June 14, 2004
I trust the time with Nancy and David Writebol was good for all, they seem like such a devoted missionary couple. I told Mike I hope you heard stories of people impassioned for Christ. I look forward to seeing them at Enrichment Week in San Antonio.
I went to Owino Market on Monday and bought 57 T-shirts, 2 pair of sandals, 42 pairs of shorts and 5 book bags for under $100. Each outfit for the children costs 75 cents! For the last two days I have been culling worn out, too little clothes from the cottages and replacing them with “new” things. The children are thrilled and are colorful as rainbows. When I give new clothes to the children, I have to first take the old ones away. If I leave them in the cottages, the mamas continue to have the children wear them no matter what the condition. This is not a culture that has the luxury of “throwing things out” — it just is not done here. They really do not have any understanding of why I come and take things away! It is very difficult for them and they continue to tell me that a pair of shorts or shirt is still good–regardless of the holes or faded look.
When I do get clothes out of the cottages, it is when they are in better condition than what most children in the surrounding areas are wearing. I take the clothes that are recyclable to Central Baptist in Wakiso and let Susan distribute them to the children in her congregation. I will never forget the day we went there for Sunday School and a little three year old girl came in by herself totally naked except for a string tied around her waist. I actually bought her a church outfit and knickers which she was so proud of she lifted her dress for everyone to see!
I had a fun morning with the aunties and children. It is Hero’s Day and so all the children were home doing chores from 9-10. At 10 the aunties had promised them that we would go get mangoes. Kasmiri our gardener got a long pole and jabbed at the mangoes until he had knocked about 15 out of a tree. We had a feast. They like to eat their fruit before it is ripe here so the taste of an unripe mango is about like a Granny Smith apple. We sat and laughed and enjoyed those mangos and it was a sweet time of fellowship.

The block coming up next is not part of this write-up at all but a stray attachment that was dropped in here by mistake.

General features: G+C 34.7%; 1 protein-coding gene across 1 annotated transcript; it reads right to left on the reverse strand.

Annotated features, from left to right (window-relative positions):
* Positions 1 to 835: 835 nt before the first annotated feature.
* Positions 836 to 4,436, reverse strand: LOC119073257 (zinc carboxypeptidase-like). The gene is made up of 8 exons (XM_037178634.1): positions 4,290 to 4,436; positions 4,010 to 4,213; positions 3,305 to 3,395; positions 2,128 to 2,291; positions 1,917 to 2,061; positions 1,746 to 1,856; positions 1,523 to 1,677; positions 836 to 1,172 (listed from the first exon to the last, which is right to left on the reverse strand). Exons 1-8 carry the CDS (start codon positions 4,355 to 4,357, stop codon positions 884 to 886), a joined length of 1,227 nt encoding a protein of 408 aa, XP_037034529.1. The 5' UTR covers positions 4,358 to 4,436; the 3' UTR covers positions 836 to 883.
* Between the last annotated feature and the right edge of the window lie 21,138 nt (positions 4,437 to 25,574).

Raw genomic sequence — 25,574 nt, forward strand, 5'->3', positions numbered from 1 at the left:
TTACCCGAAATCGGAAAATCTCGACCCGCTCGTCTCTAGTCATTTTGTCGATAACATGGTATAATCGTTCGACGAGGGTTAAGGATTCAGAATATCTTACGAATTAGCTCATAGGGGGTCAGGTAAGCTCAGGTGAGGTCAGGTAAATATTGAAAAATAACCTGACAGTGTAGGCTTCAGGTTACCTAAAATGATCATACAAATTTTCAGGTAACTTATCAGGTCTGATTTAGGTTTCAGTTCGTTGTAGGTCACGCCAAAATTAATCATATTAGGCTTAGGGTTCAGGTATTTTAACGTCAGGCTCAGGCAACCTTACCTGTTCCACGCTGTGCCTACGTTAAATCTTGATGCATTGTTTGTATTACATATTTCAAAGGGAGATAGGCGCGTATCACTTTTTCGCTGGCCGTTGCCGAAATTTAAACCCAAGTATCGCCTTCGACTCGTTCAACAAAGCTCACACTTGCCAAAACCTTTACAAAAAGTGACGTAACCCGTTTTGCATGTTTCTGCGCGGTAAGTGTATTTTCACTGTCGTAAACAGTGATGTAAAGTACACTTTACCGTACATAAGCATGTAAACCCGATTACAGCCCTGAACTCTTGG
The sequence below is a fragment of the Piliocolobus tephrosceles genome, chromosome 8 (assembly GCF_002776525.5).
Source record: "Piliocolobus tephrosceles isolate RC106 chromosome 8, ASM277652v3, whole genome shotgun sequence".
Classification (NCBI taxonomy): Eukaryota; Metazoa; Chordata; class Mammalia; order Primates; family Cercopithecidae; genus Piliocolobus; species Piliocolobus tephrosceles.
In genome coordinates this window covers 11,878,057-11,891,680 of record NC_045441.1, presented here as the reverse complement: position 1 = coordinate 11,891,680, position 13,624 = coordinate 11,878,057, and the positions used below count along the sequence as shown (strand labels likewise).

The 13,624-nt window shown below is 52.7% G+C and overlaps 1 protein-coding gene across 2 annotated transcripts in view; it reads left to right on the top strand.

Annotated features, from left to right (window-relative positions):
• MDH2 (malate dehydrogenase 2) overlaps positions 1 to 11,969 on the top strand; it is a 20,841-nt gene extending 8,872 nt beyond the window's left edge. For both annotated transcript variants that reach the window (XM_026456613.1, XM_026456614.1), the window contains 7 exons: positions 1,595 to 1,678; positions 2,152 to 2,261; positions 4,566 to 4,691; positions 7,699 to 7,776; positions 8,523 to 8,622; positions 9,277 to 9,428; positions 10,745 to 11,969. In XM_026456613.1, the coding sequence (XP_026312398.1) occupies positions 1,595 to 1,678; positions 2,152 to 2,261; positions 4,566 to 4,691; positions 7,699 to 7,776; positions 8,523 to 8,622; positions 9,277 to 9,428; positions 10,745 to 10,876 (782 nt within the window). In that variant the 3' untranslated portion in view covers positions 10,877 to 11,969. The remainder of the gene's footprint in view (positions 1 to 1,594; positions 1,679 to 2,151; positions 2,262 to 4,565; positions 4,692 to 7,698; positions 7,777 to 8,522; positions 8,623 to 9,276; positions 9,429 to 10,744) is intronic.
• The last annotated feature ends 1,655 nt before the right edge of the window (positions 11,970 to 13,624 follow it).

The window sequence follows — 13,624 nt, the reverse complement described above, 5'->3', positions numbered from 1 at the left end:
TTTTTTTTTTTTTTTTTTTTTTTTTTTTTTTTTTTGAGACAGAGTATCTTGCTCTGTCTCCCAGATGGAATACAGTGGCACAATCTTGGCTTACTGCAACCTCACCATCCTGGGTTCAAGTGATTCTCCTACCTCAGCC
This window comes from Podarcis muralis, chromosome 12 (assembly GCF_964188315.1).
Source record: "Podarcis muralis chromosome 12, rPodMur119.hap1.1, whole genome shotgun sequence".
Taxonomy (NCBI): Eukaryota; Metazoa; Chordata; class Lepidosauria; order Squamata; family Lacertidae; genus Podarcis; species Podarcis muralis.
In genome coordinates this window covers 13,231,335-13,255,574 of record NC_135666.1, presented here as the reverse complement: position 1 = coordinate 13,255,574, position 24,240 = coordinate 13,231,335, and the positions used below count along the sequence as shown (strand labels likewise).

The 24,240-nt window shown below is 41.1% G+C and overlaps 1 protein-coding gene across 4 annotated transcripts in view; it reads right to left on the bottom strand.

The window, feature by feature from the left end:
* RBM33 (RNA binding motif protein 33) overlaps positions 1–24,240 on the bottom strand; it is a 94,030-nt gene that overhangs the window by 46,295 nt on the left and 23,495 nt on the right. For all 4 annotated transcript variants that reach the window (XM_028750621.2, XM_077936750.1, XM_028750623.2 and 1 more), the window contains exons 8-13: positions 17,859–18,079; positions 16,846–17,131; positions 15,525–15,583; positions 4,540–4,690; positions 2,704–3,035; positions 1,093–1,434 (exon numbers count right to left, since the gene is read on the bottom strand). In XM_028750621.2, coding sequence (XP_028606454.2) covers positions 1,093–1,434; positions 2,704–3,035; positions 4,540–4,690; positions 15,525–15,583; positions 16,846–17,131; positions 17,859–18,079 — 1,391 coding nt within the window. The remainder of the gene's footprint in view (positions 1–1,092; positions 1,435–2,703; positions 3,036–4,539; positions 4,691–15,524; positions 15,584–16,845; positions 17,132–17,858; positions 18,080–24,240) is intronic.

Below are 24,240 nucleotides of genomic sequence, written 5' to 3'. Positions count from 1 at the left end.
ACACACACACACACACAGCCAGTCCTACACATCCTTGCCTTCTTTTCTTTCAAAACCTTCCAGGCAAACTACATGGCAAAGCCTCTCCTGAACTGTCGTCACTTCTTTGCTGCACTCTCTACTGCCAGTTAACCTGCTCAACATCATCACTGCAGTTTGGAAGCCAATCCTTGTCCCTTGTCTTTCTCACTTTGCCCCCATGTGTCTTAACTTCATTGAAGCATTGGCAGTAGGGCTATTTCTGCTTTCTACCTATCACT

Later, Mike and I went to town for groceries and we found my favorite cracker in stock so I am a happy woman! It is difficult to find crisp things here and I get so hungry for that. Mike discovered a cracker made in Malaysia that is really the ticket! I can’t tell you how thrilled you can get when you find something like what you loved in the States–it makes a party!
It is Marsha’s afternoon to cover the activity time and dining hall so I am in with Casey who is off from school. We gave Edith a ride home from work and she took me to her place to meet the 2 orphans that she raises along with her own 3 children. John and Norbert are from 2 different women who have died of AIDS and named Edith as the caretaker. Edith’s countenance about this is never that it is burdensome or out of the ordinary to pick up a couple of extra children. She cannot imagine that there was any other response than to joyfully take these children in. One of the boys is infected with HIV but Edith has kept that from the other children so that he will not be ostracized. In material things, this family is not rich but in love and care they are most blessed!
Well it is the end of the day and I am going onto the porch with a glass of tea, my Bible and watch the sun go down…..
I hope the Lord is very near you today my friend.
with much love,